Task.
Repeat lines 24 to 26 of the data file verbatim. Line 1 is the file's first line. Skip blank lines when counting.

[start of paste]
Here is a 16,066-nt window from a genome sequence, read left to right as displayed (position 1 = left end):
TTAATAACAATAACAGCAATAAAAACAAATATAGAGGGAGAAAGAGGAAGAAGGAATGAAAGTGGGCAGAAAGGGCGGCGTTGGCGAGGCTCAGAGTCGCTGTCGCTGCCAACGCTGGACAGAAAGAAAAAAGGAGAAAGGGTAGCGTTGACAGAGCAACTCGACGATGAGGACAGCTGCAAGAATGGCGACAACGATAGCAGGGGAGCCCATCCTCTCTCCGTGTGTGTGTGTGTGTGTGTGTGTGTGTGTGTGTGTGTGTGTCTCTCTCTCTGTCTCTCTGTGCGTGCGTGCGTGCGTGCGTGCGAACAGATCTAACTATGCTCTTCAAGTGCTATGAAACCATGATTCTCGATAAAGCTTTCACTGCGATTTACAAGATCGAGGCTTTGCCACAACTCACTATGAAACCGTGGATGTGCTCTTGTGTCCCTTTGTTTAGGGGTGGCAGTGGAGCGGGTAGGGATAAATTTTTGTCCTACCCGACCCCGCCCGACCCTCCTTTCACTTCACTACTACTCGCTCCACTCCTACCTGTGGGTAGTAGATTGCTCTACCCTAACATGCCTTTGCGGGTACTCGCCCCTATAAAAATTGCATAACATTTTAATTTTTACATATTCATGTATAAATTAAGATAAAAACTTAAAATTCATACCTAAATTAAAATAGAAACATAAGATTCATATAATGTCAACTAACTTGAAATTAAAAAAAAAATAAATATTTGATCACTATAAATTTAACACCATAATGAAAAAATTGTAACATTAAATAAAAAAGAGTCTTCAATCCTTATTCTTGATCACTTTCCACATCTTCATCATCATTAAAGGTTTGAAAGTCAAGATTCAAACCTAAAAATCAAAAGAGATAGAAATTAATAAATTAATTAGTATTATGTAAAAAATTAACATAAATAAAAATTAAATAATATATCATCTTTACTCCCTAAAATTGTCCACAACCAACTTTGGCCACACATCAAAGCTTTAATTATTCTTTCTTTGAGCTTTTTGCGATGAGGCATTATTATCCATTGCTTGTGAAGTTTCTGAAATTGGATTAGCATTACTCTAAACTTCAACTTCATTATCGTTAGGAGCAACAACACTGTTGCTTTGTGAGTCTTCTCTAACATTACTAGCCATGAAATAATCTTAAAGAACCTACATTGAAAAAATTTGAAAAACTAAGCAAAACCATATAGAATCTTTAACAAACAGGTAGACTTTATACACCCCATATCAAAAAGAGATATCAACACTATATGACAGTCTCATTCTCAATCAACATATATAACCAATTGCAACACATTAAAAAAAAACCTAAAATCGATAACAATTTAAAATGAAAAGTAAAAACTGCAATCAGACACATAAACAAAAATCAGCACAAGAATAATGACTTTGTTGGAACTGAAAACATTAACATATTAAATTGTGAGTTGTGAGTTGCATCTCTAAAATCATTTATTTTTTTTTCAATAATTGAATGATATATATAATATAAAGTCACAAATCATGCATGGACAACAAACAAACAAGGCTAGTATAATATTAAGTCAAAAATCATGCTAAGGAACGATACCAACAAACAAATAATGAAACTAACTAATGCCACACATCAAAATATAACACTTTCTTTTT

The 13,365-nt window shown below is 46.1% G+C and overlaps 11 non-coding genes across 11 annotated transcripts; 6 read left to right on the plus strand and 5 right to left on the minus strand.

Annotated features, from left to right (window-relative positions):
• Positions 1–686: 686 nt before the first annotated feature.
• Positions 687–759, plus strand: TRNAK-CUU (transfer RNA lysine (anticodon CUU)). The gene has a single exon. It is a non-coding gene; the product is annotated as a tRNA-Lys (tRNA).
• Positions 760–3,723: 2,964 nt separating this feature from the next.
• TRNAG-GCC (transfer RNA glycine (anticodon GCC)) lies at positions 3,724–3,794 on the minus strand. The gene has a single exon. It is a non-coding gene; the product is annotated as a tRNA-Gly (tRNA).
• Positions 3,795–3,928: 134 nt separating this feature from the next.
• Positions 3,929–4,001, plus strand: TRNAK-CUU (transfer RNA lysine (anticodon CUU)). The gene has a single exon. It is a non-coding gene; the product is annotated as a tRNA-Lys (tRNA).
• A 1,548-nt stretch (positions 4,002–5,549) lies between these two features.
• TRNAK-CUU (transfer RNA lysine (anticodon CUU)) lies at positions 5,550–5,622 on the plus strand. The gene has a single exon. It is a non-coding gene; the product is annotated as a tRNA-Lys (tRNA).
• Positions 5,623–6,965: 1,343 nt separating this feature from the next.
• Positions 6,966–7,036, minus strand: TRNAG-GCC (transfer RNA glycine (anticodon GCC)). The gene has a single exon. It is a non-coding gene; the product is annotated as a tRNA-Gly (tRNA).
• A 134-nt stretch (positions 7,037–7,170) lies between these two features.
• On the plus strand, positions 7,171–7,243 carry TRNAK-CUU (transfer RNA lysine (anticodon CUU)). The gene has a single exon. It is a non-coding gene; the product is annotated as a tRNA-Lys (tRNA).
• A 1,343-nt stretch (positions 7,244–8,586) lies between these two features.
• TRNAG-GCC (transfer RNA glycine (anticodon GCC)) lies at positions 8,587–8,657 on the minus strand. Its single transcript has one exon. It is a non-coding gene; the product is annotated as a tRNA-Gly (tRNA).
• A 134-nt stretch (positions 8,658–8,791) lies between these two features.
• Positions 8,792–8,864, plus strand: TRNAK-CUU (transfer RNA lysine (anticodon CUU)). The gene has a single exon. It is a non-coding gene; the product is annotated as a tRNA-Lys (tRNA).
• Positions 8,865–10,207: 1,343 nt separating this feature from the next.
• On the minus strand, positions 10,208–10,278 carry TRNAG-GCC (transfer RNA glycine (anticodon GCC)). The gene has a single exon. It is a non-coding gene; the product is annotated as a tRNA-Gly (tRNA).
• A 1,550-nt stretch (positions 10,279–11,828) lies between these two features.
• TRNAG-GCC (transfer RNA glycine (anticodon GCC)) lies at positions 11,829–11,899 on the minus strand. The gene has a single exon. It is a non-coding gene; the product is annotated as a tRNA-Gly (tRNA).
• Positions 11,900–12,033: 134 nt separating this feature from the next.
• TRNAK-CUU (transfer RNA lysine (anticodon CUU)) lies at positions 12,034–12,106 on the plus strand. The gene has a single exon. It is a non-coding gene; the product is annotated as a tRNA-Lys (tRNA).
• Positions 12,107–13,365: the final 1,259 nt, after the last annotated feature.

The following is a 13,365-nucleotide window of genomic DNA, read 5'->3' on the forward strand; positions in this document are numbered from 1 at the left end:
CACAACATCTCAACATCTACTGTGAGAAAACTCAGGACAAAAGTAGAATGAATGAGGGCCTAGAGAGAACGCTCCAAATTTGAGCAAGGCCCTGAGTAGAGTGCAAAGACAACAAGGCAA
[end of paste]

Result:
• TRNAG-GCC (transfer RNA glycine (anticodon GCC)) lies at positions 11,829–11,899 on the minus strand. The gene has a single exon. It is a non-coding gene; the product is annotated as a tRNA-Gly (tRNA).
• Positions 11,900–12,033: 134 nt separating this feature from the next.
• TRNAK-CUU (transfer RNA lysine (anticodon CUU)) lies at positions 12,034–12,106 on the plus strand. The gene has a single exon. It is a non-coding gene; the product is annotated as a tRNA-Lys (tRNA).